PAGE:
To get in the mood for Halloween, I have been reading horror novels, trade paperbacks and watching scary movies. Some have turned out pretty good. Most of the movies, I rented locally.
“Subject Two” is an excellent movie that sort of borrows from the Frankenstein theme. A young man answers an ad for a lab assistant and winds up being the guinea pig for a mad scientist in a remote snow covered mountain. The scientist is experimenting with nanites (microscopic machines that can repair damaged cells) in order to revive the dead. The film is well acted and directed, and I was surprised to find out that it was shot for a minimum budget (when I listened to director’s commentaries on the DVD). All in all an excellent film.
“The Dark” stars Sean Bean as an artist who loses his daughter into the waves near his home in Wales. Bean’s wife Adele (Maria Bello) finds out that a weird cult used to live on the property whose religious beliefs were based on Welsh mythology and folklore. The people believed that a person could travel back and forth between our world and Anwyn, the land of the dead. Adele encounters a girl named Ebrill who it turns out drowned 50 years ago. Adele wonders if she can return Ebrill to Anwyn if it would be possible for her to get her own daughter back. A very spooky movie, and very appropriate for this season given its roots in Celtic myth.
“The Descent” is a horror film that doesn’t insult your intelligence. Generally speaking, I am not big on horror films because if something attacked me, it would be in more danger from me than vice versa. When six extreme sports gals on a vacation in Appalachia encounter a subterranean race of quasi human mutants, the ladies panic, of course, but two in particular do fight back. A very, very good and unusual movie.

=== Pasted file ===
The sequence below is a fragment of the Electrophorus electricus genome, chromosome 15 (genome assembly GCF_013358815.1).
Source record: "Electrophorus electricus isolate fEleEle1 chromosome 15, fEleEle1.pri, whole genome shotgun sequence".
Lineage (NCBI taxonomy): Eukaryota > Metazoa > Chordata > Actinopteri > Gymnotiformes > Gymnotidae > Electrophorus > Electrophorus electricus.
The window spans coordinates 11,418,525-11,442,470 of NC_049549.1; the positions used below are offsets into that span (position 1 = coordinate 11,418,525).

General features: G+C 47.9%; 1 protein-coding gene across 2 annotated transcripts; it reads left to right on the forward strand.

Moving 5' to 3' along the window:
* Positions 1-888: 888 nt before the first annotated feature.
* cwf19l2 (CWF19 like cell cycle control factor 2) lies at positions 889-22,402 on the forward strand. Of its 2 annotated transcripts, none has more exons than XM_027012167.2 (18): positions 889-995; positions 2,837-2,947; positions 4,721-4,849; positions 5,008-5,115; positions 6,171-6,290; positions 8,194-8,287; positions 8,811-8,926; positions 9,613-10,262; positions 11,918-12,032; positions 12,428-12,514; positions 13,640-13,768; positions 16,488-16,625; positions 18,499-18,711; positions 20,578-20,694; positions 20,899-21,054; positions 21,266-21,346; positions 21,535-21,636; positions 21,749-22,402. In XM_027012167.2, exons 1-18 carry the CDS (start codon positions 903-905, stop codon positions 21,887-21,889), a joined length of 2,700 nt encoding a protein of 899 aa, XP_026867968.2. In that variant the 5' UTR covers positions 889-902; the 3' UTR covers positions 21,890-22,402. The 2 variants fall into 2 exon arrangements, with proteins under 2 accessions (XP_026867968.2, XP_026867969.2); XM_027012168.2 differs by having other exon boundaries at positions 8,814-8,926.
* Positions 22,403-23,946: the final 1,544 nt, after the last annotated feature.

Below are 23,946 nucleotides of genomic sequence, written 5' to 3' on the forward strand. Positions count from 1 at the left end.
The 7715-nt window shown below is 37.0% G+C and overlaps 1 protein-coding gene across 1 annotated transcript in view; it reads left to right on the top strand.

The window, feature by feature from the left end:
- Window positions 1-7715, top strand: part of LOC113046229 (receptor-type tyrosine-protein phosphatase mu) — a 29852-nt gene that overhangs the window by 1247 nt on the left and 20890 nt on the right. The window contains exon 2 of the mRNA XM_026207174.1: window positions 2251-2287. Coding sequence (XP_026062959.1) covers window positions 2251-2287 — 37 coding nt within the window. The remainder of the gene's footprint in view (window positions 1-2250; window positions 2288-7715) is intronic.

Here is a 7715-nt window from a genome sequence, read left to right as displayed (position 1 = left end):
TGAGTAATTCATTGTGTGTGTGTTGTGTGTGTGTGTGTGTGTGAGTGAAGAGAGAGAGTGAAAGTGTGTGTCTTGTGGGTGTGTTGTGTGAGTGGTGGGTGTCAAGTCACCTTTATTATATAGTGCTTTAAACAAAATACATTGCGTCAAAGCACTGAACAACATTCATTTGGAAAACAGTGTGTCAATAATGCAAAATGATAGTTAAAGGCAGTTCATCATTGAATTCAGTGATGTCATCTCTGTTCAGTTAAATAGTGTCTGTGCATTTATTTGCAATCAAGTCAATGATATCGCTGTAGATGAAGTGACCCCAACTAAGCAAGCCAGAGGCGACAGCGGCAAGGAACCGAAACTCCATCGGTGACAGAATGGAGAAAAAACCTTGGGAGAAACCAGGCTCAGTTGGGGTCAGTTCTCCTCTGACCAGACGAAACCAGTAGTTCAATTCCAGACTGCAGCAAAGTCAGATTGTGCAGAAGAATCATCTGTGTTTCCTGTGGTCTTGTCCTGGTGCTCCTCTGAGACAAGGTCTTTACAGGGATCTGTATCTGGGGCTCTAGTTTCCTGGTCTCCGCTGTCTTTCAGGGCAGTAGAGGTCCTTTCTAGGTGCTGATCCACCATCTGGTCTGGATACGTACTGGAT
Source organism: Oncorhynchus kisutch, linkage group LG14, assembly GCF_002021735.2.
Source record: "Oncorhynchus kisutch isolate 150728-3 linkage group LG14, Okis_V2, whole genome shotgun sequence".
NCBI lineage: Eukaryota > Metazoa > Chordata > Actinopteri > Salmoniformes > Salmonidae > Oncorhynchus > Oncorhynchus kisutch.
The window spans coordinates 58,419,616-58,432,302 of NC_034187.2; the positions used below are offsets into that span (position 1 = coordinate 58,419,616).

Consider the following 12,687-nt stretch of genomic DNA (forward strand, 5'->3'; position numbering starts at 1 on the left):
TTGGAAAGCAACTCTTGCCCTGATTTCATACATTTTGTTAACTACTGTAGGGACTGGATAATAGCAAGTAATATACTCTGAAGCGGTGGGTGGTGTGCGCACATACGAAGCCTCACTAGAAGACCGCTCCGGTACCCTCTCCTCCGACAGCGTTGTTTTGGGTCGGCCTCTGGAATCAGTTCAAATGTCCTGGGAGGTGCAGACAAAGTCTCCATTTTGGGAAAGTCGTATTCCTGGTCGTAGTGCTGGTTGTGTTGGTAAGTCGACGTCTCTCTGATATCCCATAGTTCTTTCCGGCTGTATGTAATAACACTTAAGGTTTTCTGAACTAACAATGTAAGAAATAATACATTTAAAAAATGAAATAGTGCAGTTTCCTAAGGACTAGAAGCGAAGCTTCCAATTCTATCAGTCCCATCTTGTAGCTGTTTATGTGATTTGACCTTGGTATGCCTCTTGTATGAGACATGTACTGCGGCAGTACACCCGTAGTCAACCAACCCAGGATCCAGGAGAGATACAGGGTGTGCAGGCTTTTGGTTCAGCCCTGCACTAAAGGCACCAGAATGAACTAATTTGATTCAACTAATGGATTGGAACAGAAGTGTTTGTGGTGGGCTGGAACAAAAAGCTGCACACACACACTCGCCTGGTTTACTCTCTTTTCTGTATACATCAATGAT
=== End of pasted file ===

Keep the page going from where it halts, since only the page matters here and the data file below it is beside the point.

“Big Bad Wolf” is a horror comedy featuring a talking werewolf. I don’t know that I have ever seen that before. Kind of a fun low-budget affair.
“Frankenstein Unbound” is one of my favorite horror flicks as it’s version of the famous monster is closer to the original creation of Mary Shelley than any other version I have ever seen. Ironically, it’s actually based on a Brian W. Aldiss novel of the same name, not on the Shelley classic. In it, a modern scientist gets hurled back to the early 1800s where he meets Mary Shelley and falls in love with her. He also meets the mad scientist and his home-made superman, whose many “improvements” such as two more opposable thumbs and two spines is a frighteningly large menace. This movie was directed by Roger Corman and shows that given a decent budget, the infamous B-Movie director was capable of making a high quality product rivaling any director in tinseltown.
Many episodes of the “Masters of Horror” anthology on Showtime are also available on DVD and can be rented locally.
“Incident On and Off a Mountain Road” is another example of how you can turn the tables in the horror genre and produce an intelligent and suspenseful project that goes against the typical